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Why should moving to a different state change the power of your political voice?

That's exactly the situation today with the US Senate. Because the Senate guarantees two seats regardless of population, one voter in Wyoming gets as much influence on lawmaking as 66 Californians. It's time to change this outdated structure.

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Imagine if Washington gave your politically opposite relatives vastly greater political power – 10, 20, even 70 times normal – simply because they lived in a small state.

You'd be outraged, and rightly so.

Yet that's exactly the situation we find ourselves in today with the US Senate. Because the Senate guarantees two seats regardless of population, the 563,000 people of Wyoming have as much influence in one-half of the federal lawmaking process as the 37 million people of California.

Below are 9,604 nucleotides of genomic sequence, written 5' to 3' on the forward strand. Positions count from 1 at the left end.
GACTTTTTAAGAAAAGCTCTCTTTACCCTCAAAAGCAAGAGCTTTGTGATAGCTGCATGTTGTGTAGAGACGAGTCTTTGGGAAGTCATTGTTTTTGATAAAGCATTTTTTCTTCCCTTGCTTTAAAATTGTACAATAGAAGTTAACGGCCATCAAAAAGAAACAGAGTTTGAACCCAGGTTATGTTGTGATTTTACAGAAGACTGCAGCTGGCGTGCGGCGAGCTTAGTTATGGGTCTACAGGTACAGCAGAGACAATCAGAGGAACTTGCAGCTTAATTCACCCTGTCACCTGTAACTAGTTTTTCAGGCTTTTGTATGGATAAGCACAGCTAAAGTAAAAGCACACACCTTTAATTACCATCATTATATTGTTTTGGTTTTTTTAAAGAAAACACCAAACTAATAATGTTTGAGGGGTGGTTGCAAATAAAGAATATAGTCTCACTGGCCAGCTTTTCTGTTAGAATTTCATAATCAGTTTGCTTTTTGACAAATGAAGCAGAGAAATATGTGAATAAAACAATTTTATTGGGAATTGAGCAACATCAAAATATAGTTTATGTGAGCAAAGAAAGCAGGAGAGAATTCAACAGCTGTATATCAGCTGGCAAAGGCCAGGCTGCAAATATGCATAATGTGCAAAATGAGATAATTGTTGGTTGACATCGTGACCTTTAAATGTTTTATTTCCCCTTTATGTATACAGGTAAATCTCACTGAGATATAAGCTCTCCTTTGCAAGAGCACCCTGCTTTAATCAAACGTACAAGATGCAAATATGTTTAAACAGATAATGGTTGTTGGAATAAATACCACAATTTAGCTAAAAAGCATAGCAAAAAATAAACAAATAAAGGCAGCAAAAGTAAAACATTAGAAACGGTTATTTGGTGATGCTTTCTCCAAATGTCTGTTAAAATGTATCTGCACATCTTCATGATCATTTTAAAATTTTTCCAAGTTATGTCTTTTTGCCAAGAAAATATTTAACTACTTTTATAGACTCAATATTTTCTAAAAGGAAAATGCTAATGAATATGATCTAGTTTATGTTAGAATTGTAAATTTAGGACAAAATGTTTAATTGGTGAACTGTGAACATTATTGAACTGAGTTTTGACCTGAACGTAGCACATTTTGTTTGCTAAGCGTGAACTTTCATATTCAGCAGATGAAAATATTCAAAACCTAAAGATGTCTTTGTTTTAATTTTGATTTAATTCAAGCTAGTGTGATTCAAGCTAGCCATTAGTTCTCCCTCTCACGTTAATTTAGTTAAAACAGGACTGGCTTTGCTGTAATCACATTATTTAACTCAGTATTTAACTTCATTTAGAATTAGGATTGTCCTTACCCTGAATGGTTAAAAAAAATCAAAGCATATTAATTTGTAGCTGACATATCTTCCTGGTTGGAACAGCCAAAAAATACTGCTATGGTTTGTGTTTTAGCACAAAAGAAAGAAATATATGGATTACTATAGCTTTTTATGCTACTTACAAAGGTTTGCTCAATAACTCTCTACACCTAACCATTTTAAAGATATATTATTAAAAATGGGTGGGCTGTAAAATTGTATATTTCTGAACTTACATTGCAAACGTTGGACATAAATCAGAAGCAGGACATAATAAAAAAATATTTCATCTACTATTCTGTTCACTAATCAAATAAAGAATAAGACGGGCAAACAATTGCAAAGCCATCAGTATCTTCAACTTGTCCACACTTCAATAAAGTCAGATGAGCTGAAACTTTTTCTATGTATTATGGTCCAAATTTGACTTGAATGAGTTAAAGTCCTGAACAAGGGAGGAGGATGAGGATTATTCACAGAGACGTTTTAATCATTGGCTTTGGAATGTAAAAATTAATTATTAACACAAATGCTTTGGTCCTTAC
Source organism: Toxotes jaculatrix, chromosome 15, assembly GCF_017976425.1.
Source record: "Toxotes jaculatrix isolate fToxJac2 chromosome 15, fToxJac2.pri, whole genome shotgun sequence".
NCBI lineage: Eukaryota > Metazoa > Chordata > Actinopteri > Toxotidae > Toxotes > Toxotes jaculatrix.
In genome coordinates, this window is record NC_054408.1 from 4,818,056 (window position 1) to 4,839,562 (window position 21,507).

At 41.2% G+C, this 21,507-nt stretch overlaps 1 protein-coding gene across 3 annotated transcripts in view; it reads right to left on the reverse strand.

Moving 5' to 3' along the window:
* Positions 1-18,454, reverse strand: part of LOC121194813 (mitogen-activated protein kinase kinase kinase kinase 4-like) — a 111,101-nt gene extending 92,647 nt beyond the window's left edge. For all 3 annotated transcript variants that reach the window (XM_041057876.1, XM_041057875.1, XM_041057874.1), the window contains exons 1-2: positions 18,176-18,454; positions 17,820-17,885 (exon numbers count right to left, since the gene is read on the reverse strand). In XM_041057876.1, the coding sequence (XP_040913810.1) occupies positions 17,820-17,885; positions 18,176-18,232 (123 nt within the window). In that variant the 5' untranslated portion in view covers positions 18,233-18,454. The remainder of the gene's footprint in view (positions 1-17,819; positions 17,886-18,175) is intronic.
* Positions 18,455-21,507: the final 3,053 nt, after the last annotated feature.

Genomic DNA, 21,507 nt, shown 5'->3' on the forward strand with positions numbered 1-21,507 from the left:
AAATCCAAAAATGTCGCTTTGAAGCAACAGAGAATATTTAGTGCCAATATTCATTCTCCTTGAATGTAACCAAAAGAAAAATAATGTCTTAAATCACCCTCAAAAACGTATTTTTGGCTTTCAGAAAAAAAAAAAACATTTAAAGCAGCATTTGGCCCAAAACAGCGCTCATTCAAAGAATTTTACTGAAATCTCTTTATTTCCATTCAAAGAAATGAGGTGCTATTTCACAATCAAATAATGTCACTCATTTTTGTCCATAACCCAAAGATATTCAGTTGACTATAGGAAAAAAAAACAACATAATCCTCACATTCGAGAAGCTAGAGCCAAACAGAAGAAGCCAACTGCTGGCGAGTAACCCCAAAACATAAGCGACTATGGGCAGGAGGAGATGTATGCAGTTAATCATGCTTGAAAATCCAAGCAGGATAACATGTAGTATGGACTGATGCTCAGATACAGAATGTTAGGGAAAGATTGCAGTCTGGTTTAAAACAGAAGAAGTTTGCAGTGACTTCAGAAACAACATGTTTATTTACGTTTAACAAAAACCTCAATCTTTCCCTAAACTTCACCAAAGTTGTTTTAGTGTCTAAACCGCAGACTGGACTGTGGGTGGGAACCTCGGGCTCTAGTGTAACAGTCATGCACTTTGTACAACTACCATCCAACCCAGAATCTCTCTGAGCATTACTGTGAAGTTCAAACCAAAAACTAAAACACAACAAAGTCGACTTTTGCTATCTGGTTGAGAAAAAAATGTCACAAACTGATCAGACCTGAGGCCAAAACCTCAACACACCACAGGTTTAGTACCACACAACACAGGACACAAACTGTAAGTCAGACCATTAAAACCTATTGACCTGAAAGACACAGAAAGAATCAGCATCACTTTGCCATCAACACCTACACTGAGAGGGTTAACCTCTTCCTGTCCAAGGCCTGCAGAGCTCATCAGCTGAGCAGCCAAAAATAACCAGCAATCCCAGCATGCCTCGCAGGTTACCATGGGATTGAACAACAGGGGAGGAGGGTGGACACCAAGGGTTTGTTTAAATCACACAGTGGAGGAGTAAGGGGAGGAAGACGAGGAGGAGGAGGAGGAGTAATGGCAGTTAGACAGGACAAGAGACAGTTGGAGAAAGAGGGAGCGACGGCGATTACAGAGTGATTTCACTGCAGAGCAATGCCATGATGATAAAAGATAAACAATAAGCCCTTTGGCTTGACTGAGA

Yet folks in big states like California, Texas, and New York should consider themselves lucky. At least they do not have the double insult that we Floridians, 18.8 million of us, are forced to endure: having two senators on opposite ends of the political spectrum, both of whom claim to represent the values of Floridians.

The US Senate is said to be a product of the Founders' genius. But if the Great Compromise of 1787 that gave us a bicameral legislature helped the nation take shape, its legacy today is a democratic eyesore. The Senate disadvantages residents of large states while simultaneously holding out the prospect that voters will have their interests canceled out by a state's other senator. And that raises the question: In a modern, mobile America, should the value of our political voice really be defined by where we live?

The outdated origin of the Senate

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